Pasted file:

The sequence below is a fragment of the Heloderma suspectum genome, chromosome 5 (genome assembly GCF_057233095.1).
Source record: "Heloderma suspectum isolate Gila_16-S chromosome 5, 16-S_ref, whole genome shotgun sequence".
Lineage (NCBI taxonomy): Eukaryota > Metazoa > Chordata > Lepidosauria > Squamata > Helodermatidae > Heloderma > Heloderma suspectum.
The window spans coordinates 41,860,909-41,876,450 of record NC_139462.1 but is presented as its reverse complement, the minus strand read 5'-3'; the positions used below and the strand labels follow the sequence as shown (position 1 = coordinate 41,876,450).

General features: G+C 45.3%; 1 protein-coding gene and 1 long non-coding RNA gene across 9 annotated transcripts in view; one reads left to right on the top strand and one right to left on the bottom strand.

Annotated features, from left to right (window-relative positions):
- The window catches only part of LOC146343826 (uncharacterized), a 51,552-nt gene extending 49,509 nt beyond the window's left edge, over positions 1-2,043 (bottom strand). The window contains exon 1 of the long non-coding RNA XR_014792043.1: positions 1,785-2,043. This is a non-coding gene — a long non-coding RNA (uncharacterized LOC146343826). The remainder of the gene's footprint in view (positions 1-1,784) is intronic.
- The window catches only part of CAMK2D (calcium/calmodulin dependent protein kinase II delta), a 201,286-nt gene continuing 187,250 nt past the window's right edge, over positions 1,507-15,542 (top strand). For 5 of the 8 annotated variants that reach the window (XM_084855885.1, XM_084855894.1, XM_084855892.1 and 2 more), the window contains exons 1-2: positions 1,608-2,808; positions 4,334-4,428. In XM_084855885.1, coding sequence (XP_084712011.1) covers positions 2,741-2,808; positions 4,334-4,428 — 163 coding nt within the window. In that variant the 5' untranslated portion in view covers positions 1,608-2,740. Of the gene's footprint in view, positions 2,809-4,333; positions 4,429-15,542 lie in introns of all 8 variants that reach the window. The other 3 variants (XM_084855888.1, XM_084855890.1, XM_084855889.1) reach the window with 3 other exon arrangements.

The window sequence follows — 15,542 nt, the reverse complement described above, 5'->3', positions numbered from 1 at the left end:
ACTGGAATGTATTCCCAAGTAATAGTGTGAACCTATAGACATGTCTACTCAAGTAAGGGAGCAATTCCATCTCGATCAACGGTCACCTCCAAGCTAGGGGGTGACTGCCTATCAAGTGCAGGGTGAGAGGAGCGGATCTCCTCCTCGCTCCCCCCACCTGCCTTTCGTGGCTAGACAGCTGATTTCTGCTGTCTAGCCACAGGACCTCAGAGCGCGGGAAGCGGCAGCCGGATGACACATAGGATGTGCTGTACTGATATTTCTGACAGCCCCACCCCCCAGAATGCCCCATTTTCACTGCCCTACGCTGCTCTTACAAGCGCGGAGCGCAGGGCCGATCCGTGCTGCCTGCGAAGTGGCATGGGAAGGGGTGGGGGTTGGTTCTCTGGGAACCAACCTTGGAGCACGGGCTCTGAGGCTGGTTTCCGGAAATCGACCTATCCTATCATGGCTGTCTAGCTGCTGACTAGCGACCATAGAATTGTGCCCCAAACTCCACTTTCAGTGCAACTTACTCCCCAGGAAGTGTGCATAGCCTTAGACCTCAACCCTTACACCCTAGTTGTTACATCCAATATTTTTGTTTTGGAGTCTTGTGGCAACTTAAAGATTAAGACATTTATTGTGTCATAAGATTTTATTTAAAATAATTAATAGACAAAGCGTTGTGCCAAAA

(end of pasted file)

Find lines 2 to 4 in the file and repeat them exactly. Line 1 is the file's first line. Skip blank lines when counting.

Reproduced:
Source record: "Heloderma suspectum isolate Gila_16-S chromosome 5, 16-S_ref, whole genome shotgun sequence".
Lineage (NCBI taxonomy): Eukaryota > Metazoa > Chordata > Lepidosauria > Squamata > Helodermatidae > Heloderma > Heloderma suspectum.
The window spans coordinates 41,860,909-41,876,450 of record NC_139462.1 but is presented as its reverse complement, the minus strand read 5'-3'; the positions used below and the strand labels follow the sequence as shown (position 1 = coordinate 41,876,450).